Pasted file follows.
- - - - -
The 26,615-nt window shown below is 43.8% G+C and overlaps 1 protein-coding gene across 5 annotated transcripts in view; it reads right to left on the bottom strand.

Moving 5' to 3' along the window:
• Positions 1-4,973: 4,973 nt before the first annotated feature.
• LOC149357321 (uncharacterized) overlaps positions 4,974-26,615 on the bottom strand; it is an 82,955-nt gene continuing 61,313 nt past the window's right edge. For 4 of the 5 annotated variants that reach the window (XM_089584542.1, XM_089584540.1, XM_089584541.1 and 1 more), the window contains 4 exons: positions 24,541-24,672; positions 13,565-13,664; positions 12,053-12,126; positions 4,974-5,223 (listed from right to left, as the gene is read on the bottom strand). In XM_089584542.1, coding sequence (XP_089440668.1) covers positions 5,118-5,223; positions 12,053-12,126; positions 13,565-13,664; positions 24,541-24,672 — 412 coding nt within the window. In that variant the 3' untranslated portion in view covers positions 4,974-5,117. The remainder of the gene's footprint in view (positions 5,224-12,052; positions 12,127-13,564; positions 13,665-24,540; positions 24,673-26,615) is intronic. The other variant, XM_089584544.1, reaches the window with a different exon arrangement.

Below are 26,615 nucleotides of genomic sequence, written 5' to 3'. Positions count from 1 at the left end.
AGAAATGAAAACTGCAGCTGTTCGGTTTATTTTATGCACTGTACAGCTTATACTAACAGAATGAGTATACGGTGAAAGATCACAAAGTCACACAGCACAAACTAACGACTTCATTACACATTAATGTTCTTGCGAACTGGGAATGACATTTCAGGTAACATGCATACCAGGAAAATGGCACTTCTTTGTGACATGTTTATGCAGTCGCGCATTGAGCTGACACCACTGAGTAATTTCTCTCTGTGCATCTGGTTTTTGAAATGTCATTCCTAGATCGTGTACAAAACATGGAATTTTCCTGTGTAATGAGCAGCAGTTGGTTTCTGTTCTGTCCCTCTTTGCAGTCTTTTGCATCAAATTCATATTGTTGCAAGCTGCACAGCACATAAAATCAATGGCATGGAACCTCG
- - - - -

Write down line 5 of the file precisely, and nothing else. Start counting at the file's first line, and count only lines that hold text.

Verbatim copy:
Below are 26,615 nucleotides of genomic sequence, written 5' to 3'. Positions count from 1 at the left end.